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Denied and delayed: Agencies object to release of public records in Uvalde shooting investigation

"There's a lot of CYA involved," said a veteran attorney who specializes in open records legal battles.

UVALDE, Texas — The search for answers in the Robb Elementary School shooting is facing roadblocks as agencies continue to delay and deny public records requests.

KHOU 11 Investigates sent local, state and federal agencies a dozen letters containing 50 records requests about the shooting over the past three weeks, but most have been met with resistance.

“Obviously, we're not seeing much transparency out of the governmental bodies, the public officials that were involved in the in the response to the shooting,” said attorney Joe Larsen. “It's the lack of transparency. That's really where these governmental institutions are trying to subvert our democratic way of life by restricting the information that we need to be able to address the ills of our society, the problems of our institutions.”

The Texas Department of Public Safety, the City of Uvalde and the Uvalde County Sheriff’s Office have all objected to KHOU requests about 911 calls, police body camera footage, police disciplinary records and dispatch recordings. Those requests have all been sent to the Attorney General’s Office for review.

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Most recently, the City of Uvalde on Thursday sent KHOU its brief to the attorney general, which outlines the reasons they think they should withhold records. It’s received 148 records requested related to the shooting, an attorney representing the city said in the letter.

It added that the shooting is being investigated by the FBI, Uvalde District Attorney and Texas Rangers, and they have objected to the disclosure of records that “may interfere with the ongoing investigation.”

Larsen, who spent his career fighting open-records battles, says the law enforcement investigation exemption is not absolute.

“If they wanted to, they could release all that information,” Larsen said. “They could release all that body camera footage right now.”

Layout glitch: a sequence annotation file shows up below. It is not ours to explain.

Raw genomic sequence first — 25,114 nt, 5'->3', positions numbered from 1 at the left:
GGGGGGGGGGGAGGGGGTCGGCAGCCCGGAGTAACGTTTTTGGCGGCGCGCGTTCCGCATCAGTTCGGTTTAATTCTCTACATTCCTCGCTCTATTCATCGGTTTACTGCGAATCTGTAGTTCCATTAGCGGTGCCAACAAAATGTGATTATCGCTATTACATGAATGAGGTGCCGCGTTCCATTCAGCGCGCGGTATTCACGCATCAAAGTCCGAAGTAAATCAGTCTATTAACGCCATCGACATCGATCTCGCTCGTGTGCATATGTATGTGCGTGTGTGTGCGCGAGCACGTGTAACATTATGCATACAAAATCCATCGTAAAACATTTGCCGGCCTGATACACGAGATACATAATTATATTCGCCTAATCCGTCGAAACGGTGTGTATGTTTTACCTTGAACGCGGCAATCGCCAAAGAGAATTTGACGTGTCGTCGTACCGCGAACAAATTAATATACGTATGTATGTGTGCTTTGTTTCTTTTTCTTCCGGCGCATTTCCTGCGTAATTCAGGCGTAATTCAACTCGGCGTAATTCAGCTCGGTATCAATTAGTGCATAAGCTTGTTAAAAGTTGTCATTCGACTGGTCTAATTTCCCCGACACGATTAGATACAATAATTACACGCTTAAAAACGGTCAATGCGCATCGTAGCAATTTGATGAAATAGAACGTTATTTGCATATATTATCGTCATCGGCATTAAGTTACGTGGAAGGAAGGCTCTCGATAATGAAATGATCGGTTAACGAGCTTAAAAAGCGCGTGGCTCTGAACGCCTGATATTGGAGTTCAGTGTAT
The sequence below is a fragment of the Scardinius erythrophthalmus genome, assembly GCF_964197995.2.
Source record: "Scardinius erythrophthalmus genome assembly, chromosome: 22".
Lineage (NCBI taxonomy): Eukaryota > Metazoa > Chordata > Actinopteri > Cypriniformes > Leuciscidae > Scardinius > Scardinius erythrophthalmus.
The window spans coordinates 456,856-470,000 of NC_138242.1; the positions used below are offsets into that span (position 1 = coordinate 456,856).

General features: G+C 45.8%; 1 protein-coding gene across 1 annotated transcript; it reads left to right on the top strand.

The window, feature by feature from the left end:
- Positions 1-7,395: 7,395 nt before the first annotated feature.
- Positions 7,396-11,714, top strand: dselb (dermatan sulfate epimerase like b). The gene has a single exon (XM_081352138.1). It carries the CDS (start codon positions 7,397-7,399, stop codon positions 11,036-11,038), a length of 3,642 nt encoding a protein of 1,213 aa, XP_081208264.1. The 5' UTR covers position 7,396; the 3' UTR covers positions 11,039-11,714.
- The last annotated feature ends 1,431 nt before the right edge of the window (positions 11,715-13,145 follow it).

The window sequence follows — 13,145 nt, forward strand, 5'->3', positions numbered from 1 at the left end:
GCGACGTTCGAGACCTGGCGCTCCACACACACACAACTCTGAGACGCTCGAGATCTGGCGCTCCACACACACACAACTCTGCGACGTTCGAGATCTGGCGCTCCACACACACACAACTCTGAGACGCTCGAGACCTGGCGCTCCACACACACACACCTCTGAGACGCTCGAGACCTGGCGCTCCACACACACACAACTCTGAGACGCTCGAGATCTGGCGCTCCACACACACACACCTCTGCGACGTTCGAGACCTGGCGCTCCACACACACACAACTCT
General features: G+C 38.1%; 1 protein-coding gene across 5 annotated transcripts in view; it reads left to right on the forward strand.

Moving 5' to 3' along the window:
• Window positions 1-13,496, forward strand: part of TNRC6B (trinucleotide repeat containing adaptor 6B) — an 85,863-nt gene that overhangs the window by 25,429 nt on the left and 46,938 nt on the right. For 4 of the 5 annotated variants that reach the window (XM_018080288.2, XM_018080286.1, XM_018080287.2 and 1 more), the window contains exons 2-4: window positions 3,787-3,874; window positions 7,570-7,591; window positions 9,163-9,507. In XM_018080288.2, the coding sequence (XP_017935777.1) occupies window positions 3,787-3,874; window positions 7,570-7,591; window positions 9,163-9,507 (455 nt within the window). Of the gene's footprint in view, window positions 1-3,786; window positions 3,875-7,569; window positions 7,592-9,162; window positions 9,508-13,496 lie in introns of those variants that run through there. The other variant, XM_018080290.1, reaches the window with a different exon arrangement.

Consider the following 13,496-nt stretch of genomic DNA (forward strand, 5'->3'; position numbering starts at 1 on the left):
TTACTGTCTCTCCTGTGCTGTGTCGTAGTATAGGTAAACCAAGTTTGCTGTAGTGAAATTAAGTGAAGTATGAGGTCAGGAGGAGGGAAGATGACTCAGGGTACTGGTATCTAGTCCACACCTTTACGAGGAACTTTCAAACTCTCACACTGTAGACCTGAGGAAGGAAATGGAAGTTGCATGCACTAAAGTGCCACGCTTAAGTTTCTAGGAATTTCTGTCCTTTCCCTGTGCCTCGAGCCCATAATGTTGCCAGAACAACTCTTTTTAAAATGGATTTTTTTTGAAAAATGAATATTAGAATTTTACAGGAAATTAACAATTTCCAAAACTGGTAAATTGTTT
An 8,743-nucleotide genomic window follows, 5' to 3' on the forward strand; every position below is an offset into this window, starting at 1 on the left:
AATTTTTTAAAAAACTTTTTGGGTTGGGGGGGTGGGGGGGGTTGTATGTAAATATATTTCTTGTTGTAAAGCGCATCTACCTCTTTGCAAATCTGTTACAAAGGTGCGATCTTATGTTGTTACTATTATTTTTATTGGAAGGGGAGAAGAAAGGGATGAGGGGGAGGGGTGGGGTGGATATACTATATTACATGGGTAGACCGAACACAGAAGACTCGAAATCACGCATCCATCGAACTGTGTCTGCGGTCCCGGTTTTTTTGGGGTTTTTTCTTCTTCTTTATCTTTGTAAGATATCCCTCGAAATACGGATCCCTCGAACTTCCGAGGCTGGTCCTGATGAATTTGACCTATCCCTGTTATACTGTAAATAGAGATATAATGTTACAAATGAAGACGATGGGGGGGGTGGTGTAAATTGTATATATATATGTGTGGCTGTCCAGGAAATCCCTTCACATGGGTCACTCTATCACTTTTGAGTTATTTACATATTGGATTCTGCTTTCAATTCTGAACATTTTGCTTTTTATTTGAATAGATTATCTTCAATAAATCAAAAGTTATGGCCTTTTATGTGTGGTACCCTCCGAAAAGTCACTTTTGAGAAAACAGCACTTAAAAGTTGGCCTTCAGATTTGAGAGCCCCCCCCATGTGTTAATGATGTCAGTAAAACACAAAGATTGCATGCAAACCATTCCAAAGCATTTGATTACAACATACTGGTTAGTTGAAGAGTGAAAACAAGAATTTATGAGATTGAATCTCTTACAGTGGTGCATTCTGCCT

The City of Uvalde in its brief to the attorney general also pointed to privacy law, attorney-client privilege and possible future lawsuits as reasons why the record requests should be denied.

“There's a lot of CYA involved. There's no doubt about that. There's going to be legal action against a lot of these players. One of the exceptions that they claim is litigation exception,” Larsen said.

According to the brief, the City of Uvalde has already received a letter from an attorney, “which include evidence preservation demand and corresponding spoliation of evidence language,” an indication that they may be sued.

Separately, victims’ families filed a motion in court this week, demanding that the Uvalde Consolidated School District preserve maintenance records about the school door the shooter entered because it reportedly didn’t lock. An attorney for that family said in the motion that it also requested records about this but hasn’t received any.

RELATED: Waiting for keys, unable to break down doors: Uvalde schools police chief defends delay in confronting gunman

The district filed a “catastrophe notice” with the attorney general in response to records requests. The notice and subsequent extension suspend the district’s requirement to respond to records requests for two weeks, “because the effect of this tragedy directly interferes with the ability of Uvalde CISD to comply with the Texas Public Information Act,” the notice reads.

The attorney general has 45 days after receiving a letter from an agency to decide whether to deny our requests.

Requests to another agency, the U.S. Border Patrol, which is under federal instead of state law, have been “denied in full,” saying they will be releasable after the investigation is completed.

“CBP has considered the foreseeable harm standard when reviewing the record set and has applied the

FOIA exemptions as required by the statute and the (U.S.) attorney general’s guidance. CBP has determined that the responsive records are denied in full,” the letter reads. “Once the investigation is complete and records have been processed, they will be made available on CBP's Reading Room.”

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